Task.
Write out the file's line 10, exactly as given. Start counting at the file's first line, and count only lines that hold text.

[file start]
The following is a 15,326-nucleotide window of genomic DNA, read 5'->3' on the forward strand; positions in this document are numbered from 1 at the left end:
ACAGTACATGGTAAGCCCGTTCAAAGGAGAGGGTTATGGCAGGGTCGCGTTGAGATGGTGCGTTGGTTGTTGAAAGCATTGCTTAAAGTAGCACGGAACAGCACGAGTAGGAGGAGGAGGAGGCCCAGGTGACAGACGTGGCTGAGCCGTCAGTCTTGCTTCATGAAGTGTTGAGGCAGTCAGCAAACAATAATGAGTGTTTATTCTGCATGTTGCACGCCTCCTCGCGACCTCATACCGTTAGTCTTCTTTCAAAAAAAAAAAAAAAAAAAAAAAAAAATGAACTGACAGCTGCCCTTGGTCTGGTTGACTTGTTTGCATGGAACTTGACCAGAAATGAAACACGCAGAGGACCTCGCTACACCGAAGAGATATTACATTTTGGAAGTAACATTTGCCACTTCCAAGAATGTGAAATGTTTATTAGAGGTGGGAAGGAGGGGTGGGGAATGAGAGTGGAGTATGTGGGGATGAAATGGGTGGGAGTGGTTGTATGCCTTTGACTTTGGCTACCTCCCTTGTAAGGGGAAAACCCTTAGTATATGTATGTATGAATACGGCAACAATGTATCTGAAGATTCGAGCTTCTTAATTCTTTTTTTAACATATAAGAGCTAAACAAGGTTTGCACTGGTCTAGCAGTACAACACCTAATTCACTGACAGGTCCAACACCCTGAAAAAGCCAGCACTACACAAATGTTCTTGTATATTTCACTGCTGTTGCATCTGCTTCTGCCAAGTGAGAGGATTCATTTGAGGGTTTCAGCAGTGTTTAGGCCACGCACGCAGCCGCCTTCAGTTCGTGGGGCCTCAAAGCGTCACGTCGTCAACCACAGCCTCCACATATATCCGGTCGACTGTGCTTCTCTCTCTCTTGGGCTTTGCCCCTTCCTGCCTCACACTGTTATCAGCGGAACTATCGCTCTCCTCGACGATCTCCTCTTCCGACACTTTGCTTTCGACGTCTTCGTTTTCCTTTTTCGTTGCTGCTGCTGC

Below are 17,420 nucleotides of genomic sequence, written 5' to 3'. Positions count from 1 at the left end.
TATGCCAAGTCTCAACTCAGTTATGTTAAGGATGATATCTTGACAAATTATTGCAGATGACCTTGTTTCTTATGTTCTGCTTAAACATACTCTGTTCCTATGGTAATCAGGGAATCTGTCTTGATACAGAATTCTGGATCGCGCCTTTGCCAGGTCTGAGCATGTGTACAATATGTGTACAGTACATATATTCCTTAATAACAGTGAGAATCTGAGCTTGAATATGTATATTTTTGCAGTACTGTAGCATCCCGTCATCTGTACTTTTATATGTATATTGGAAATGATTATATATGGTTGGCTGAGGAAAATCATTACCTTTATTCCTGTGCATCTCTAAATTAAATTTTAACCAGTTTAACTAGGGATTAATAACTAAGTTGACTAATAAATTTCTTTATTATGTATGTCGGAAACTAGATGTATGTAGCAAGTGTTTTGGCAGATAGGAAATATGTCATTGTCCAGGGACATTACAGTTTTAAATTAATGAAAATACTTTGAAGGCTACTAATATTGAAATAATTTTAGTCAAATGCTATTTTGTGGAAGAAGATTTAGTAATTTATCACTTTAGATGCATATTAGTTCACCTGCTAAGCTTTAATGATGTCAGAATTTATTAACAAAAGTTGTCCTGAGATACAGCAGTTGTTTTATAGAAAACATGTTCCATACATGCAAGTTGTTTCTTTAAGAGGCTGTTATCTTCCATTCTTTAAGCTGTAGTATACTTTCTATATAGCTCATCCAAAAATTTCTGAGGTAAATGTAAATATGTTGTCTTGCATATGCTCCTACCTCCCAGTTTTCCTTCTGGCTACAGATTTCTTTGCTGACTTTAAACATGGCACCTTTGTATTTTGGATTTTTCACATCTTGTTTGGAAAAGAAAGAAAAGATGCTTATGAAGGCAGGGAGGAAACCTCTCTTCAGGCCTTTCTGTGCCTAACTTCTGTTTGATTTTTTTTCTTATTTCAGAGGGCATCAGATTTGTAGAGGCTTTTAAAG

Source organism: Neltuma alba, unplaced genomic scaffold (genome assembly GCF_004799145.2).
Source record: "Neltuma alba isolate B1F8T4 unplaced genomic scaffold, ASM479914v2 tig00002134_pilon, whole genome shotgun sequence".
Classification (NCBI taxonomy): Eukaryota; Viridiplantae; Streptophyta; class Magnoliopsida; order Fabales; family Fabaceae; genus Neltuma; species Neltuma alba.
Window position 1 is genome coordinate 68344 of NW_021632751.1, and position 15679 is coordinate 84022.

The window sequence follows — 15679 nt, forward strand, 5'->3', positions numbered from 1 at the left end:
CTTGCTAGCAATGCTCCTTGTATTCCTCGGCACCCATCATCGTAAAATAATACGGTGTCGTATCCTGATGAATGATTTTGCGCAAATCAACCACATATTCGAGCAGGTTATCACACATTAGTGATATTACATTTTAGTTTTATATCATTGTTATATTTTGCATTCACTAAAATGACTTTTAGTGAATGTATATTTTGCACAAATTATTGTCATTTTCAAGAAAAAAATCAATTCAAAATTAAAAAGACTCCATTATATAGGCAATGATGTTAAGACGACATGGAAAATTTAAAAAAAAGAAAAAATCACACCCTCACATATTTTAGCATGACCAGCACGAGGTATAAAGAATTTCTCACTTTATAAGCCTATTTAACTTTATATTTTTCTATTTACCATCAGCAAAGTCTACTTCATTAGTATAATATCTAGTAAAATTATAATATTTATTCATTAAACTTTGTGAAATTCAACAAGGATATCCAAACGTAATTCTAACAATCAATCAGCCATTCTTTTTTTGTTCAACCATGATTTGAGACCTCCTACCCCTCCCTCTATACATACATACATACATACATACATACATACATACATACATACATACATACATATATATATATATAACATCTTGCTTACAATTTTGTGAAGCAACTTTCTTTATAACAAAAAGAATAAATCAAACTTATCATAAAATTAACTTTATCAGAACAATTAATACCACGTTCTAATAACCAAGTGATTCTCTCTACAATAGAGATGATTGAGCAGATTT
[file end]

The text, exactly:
CTTGCTAGCAATGCTCCTTGTATTCCTCGGCACCCATCATCGTAAAATAATACGGTGTCGTATCCTGATGAATGATTTTGCGCAAATCAACCACATATTCGAGCAGGTTATCACACATTAGTGATATTACATTTTAGTTTTATATCATTGTTATATTTTGCATTCACTAAAATGACTTTTAGTGAATGTATATTTTGCACAAATTATTGTCATTTTCAAGAAAAAAATCAATTCAAAATTAAAAAGACTCCATTATATAGGCAATGATGTTAAGACGACATGGAAAATTTAAAAAAAAGAAAAAATCACACCCTCACATATTTTAGCATGACCAGCACGAGGTATAAAGAATTTCTCACTTTATAAGCCTATTTAACTTTATATTTTTCTATTTACCATCAGCAAAGTCTACTTCATTAGTATAATATCTAGTAAAATTATAATATTTATTCATTAAACTTTGTGAAATTCAACAAGGATATCCAAACGTAATTCTAACAATCAATCAGCCATTCTTTTTTTGTTCAACCATGATTTGAGACCTCCTACCCCTCCCTCTATACATACATACATACATACATACATACATACATACATACATACATACATACATATATATATATATAACATCTTGCTTACAATTTTGTGAAGCAACTTTCTTTATAACAAAAAGAATAAATCAAACTTATCATAAAATTAACTTTATCAGAACAATTAATACCACGTTCTAATAACCAAGTGATTCTCTCTACAATAGAGATGATTGAGCAGATTT